Much of the shared Soviet legacy has indeed been preserved. For instance, Russia and Ukraine still have massive trade in goods and services ($55.5 billion in 2012), visa-free travel and free movement of labor, an integrated gas transportation and power system and military-industrial cooperation.
Russia still has its naval base in the Crimea, Ukraine. In political economics, relations like these are termed “interdependence” and they are an important condition for economic integration.
But it is doubtful whether the model proposed by Russia will remain sustainable in the long term. Experts are well aware that the effective functioning of a modern state depends on such institutions as strong property rights and market sophistication.
Property rights protection in Russia is poor, institutions of the required quality have not yet been created and the country’s authorities are not doing anything to create them. What the Russian economy needs is not micromanagement from the Kremlin, but reforms that could ensure the operation of the economic institutions of a modern state.
If Russia’s next move after involving Ukraine in a process of reintegration is to carry out the kinds of radical institutional reforms that economists have been urging for the past 10 years, then the protests in Kiev’s Independence Square and the unexpected rapprochement between Russia and Ukraine could have long-term positive consequences for both countries.
Russia and Ukraine are united in that their future prosperity lies in developing European-type democratic societies. Yet Russia also aspires to become an independent center of gravity in world politics. Its current efforts are aimed at attracting Ukraine into its own integration project, which runs counter to the interests of the EU and the U.S.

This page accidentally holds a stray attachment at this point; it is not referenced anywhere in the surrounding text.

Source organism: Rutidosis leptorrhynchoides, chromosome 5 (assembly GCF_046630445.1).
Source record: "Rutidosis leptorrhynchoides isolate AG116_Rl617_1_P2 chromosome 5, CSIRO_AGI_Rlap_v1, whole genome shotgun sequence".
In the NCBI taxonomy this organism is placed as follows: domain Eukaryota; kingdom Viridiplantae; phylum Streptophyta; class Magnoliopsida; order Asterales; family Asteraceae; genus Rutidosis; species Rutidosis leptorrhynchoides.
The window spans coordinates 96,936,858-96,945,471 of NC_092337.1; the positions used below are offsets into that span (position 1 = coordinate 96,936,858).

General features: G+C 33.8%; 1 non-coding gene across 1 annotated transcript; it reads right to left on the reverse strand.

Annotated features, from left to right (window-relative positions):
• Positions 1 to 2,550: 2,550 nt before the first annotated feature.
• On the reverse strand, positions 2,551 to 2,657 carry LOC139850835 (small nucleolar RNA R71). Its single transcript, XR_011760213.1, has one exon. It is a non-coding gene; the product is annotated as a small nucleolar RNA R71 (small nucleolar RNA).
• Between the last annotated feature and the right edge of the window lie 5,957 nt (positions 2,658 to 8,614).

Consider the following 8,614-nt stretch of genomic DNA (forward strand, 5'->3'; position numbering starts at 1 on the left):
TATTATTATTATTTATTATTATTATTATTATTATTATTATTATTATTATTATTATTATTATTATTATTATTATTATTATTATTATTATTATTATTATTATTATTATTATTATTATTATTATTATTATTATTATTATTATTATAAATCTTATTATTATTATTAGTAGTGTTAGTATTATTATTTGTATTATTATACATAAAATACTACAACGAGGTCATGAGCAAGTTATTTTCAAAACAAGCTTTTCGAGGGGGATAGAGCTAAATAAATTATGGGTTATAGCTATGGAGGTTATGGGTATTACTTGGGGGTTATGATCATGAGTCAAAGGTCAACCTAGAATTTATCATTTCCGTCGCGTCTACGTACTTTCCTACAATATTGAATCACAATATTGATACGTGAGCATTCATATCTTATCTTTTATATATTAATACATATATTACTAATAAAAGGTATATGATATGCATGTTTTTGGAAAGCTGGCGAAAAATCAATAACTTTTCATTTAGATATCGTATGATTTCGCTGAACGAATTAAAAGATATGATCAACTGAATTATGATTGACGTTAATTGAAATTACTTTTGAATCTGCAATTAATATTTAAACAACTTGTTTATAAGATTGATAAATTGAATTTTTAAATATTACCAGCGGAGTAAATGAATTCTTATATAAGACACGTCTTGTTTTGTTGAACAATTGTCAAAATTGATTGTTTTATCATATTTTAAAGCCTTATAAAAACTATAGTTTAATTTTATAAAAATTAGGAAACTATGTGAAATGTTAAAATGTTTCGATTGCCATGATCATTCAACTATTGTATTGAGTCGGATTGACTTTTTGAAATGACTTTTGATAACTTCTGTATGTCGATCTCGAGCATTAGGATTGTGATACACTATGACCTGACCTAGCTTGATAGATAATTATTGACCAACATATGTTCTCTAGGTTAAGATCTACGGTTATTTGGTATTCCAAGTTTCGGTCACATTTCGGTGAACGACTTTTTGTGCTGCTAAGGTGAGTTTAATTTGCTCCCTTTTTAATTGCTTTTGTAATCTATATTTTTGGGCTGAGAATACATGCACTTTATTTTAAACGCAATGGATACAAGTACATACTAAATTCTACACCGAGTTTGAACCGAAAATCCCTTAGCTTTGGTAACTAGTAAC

The need to deepen cooperation with Ukraine within an integration project will hopefully spur reforms both in Russia and Ukraine, leading to the creation of a window of opportunity for a real modernization of the politico-economic system in both countries.
But in the meantime, Russia is unlikely to adopt a policy that reconciles itself to passively watching Ukraine develop as a peripheral member of the European Union.
Leaders of the countries that once constituted the Soviet Union share certain similarities in their worldview. One is that they tend to downplay the concept of ”values” as a motivating factor for national policy, preferring instead to focus on “interests,” both national and personal.
Russian leaders are convinced that international relations within the Commonwealth of Independent States (as the loose-knit organization of former Soviet states is known) is a zero-sum game territory. That means every defeat suffered by a partner from outside the region translates into a victory for Russia. Such outsiders would include the U.S. and China, as well as the EU.
Any attempt to understand the economic consequences of the current events around Ukraine without taking into account this worldview of the regional elites is bound to fail.
Stanislav Tkachenko is an associate professor of International Relations at St. Petersburg State University.